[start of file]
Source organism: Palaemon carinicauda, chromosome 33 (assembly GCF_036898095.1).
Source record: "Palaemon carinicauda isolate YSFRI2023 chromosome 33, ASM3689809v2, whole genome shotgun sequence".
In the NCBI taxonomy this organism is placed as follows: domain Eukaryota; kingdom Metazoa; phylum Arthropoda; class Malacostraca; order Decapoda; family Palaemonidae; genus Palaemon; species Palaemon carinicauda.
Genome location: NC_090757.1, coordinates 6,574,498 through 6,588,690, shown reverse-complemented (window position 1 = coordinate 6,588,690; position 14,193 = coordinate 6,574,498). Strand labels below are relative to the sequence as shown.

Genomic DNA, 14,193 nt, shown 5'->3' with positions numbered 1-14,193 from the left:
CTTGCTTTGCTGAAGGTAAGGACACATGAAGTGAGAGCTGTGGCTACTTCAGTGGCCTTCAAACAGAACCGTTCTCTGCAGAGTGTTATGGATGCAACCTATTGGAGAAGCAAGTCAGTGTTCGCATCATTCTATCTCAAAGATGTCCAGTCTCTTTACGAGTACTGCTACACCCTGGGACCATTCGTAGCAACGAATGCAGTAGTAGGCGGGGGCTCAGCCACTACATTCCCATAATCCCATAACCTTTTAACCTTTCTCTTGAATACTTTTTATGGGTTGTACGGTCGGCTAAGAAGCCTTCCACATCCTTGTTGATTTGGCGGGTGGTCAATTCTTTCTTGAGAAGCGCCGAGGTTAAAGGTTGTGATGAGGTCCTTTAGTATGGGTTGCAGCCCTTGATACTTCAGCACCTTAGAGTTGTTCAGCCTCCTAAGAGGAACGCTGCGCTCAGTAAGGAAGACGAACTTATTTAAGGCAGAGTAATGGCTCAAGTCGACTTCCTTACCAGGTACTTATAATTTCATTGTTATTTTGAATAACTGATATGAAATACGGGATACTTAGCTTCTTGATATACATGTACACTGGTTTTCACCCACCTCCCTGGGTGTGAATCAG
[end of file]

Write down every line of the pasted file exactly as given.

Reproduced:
Source organism: Palaemon carinicauda, chromosome 33 (assembly GCF_036898095.1).
Source record: "Palaemon carinicauda isolate YSFRI2023 chromosome 33, ASM3689809v2, whole genome shotgun sequence".
In the NCBI taxonomy this organism is placed as follows: domain Eukaryota; kingdom Metazoa; phylum Arthropoda; class Malacostraca; order Decapoda; family Palaemonidae; genus Palaemon; species Palaemon carinicauda.
Genome location: NC_090757.1, coordinates 6,574,498 through 6,588,690, shown reverse-complemented (window position 1 = coordinate 6,588,690; position 14,193 = coordinate 6,574,498). Strand labels below are relative to the sequence as shown.

Genomic DNA, 14,193 nt, shown 5'->3' with positions numbered 1-14,193 from the left:
CTTGCTTTGCTGAAGGTAAGGACACATGAAGTGAGAGCTGTGGCTACTTCAGTGGCCTTCAAACAGAACCGTTCTCTGCAGAGTGTTATGGATGCAACCTATTGGAGAAGCAAGTCAGTGTTCGCATCATTCTATCTCAAAGATGTCCAGTCTCTTTACGAGTACTGCTACACCCTGGGACCATTCGTAGCAACGAATGCAGTAGTAGGCGGGGGCTCAGCCACTACATTCCCATAATCCCATAACCTTTTAACCTTTCTCTTGAATACTTTTTATGGGTTGTACGGTCGGCTAAGAAGCCTTCCACATCCTTGTTGATTTGGCGGGTGGTCAATTCTTTCTTGAGAAGCGCCGAGGTTAAAGGTTGTGATGAGGTCCTTTAGTATGGGTTGCAGCCCTTGATACTTCAGCACCTTAGAGTTGTTCAGCCTCCTAAGAGGAACGCTGCGCTCAGTAAGGAAGACGAACTTATTTAAGGCAGAGTAATGGCTCAAGTCGACTTCCTTACCAGGTACTTATAATTTCATTGTTATTTTGAATAACTGATATGAAATACGGGATACTTAGCTTCTTGATATACATGTACACTGGTTTTCACCCACCTCCCTGGGTGTGAATCAG